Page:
As much as I hate the Habs — and believe me, I do — I can’t hate the humanity that their players at times exhibit. Last year when Corey Perry’s knee unavoidably collided with John Tavares head during the Leafs – Habs first-round and when he took the beating that was delivered to him by Nick Foligno, I felt for him. Just once, I let down that wall and saw that Perry was broken up that his knee injured the Leafs captain. It affected him on a personal level because not only was he not trying to play dirty, he ended up harming one of his pals. Then the Habs made it all the way to the final in what resulted in a kind of feel good story about underdogs battling the giant. Of course, Canadiens GM decided to remind people of one of the reasons why this franchise is so crappy, by drafting a player involved in sexual assault…in the FIRST ROUND.
A couple of days ago, the Canadiens announced that Carey Price would not be ready to start the season. Yesterday, they followed up with a statement that Price will voluntarily take part in the NHL/ NHLPA Player Assistance Program and will be away from the team while he undergoes the program. The program is for those players who need counseling for either mental health or drug and alcohol problems. Each NHL city has specific counselors at the ready. The last high-profile player to complete this was Bobby Ryan back in 2019-20, who sought treatment for alcohol abuse.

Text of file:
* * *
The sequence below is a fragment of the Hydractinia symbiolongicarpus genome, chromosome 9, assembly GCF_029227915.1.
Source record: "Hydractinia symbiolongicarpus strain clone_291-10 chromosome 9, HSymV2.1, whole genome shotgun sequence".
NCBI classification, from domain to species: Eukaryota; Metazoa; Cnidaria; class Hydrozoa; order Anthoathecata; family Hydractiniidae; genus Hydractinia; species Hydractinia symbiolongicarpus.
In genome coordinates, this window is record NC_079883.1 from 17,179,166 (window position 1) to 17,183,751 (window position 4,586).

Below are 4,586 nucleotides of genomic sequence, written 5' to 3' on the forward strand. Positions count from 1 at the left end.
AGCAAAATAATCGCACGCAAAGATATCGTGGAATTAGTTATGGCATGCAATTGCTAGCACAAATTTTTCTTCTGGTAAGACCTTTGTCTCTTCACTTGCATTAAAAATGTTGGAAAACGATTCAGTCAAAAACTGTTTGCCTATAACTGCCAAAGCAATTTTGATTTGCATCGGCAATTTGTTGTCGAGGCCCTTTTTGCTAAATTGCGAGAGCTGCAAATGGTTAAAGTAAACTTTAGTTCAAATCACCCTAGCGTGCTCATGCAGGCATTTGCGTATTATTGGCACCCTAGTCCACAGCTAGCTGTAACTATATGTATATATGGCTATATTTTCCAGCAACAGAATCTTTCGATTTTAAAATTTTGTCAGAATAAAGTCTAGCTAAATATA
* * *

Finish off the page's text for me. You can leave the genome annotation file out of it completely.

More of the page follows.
The great thing about this program is that it allows players to address their issues while taking a leave of absence from their team, allowing the player to take care of himself and his family without worrying about job performance on the ice. It’s a rare program in the NHL and the major league sports that focuses on the health of the player without stigmatizing them and their problems.
As for Carey Price, he’ll get the care that he needs for what sounds like a mental health issue. Instead of focusing on the negative, his wife Angela put out a statement on Instagram about how lucky they are to be able to use their platform to promote mental health and how Carey is putting his MH first so that the whole family can heal, while teaching their children a lesson in being strong can mean asking for help.
Good luck to Carey and the Price family on their journey of recovery.